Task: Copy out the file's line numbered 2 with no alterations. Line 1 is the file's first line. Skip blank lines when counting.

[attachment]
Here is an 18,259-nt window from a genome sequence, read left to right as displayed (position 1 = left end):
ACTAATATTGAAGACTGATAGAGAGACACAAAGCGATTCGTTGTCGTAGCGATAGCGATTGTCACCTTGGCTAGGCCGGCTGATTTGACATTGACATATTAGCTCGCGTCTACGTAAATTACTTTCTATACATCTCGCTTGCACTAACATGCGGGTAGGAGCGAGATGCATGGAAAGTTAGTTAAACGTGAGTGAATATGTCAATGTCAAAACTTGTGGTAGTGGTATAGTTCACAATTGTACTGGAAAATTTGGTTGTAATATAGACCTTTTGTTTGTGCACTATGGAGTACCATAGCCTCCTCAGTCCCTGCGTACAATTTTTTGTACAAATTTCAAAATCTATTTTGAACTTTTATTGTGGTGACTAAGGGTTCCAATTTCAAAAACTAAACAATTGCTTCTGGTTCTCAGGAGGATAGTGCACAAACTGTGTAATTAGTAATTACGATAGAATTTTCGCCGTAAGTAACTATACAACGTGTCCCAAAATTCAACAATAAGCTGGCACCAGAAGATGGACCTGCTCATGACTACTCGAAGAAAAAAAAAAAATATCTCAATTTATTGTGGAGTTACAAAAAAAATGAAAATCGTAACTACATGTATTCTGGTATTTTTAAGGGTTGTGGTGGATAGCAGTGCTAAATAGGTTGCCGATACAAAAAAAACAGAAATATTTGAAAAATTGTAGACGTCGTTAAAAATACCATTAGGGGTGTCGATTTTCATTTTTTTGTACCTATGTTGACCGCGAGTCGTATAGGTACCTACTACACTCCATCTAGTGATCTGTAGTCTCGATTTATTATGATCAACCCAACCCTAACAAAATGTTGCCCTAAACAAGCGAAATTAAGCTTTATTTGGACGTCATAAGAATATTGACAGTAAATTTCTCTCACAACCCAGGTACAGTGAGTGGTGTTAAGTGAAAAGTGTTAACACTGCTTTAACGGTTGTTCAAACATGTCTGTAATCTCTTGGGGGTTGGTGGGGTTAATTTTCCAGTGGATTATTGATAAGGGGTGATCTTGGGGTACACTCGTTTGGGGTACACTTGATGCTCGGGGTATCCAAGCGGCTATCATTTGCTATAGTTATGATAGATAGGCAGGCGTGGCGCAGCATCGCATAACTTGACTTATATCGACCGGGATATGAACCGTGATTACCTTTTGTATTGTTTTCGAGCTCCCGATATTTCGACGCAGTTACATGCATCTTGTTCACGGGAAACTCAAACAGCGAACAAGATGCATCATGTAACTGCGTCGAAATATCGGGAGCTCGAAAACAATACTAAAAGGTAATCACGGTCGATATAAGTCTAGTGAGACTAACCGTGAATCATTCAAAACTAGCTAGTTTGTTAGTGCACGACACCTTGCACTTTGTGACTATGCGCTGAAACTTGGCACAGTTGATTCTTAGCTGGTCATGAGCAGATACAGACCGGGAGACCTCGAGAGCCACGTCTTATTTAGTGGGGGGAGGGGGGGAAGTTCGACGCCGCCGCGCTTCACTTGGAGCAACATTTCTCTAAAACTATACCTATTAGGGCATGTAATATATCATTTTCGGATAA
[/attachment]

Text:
ACTAATATTGAAGACTGATAGAGAGACACAAAGCGATTCGTTGTCGTAGCGATAGCGATTGTCACCTTGGCTAGGCCGGCTGATTTGACATTGACATATTAGCTCGCGTCTACGTAAATTACTTTCTATACATCTCGCTTGCACTAACATGCGGGTAGGAGCGAGATGCATGGAAAGTTAGTTAAACGTGAGTGAATATGTCAATGTCAAAACTTGTGGTAGTGGTATAGTTCACAATTGTACTGGAAAATTTGGTTGTAATATAGACCTTTTGTTTGTGCACTATGGAGTACCATAGCCTCCTCAGTCCCTGCGTACAATTTTTTGTACAAATTTCAAAATCTATTTTGAACTTTTATTGTGGTGACTAAGGGTTCCAATTTCAAAAACTAAACAATTGCTTCTGGTTCTCAGGAGGATAGTGCACAAACTGTGTAATTAGTAATTACGATAGAATTTTCGCCGTAAGTAACTATACAACGTGTCCCAAAATTCAACAATAAGCTGGCACCAGAAGATGGACCTGCTCATGACTACTCGAAGAAAAAAAAAAAATATCTCAATTTATTGTGGAGTTACAAAAAAAATGAAAATCGTAACTACATGTATTCTGGTATTTTTAAGGGTTGTGGTGGATAGCAGTGCTAAATAGGTTGCCGATACAAAAAAAACAGAAATATTTGAAAAATTGTAGACGTCGTTAAAAATACCATTAGGGGTGTCGATTTTCATTTTTTTGTACCTATGTTGACCGCGAGTCGTATAGGTACCTACTACACTCCATCTAGTGATCTGTAGTCTCGATTTATTATGATCAACCCAACCCTAACAAAATGTTGCCCTAAACAAGCGAAATTAAGCTTTATTTGGACGTCATAAGAATATTGACAGTAAATTTCTCTCACAACCCAGGTACAGTGAGTGGTGTTAAGTGAAAAGTGTTAACACTGCTTTAACGGTTGTTCAAACATGTCTGTAATCTCTTGGGGGTTGGTGGGGTTAATTTTCCAGTGGATTATTGATAAGGGGTGATCTTGGGGTACACTCGTTTGGGGTACACTTGATGCTCGGGGTATCCAAGCGGCTATCATTTGCTATAGTTATGATAGATAGGCAGGCGTGGCGCAGCATCGCATAACTTGACTTATATCGACCGGGATATGAACCGTGATTACCTTTTGTATTGTTTTCGAGCTCCCGATATTTCGACGCAGTTACATGCATCTTGTTCACGGGAAACTCAAACAGCGAACAAGATGCATCATGTAACTGCGTCGAAATATCGGGAGCTCGAAAACAATACTAAAAGGTAATCACGGTCGATATAAGTCTAGTGAGACTAACCGTGAATCATTCAAAACTAGCTAGTTTGTTAGTGCACGACACCTTGCACTTTGTGACTATGCGCTGAAACTTGGCACAGTTGATTCTTAGCTGGTCATGAGCAGATACAGACCGGGAGACCTCGAGAGCCACGTCTTATTTAGTGGGGGGAGGGGGGGAAGTTCGACGCCGCCGCGCTTCACTTGGAGCAACATTTCTCTAAAACTATACCTATTAGGGCATGTAATATATCATTTTCGGATAA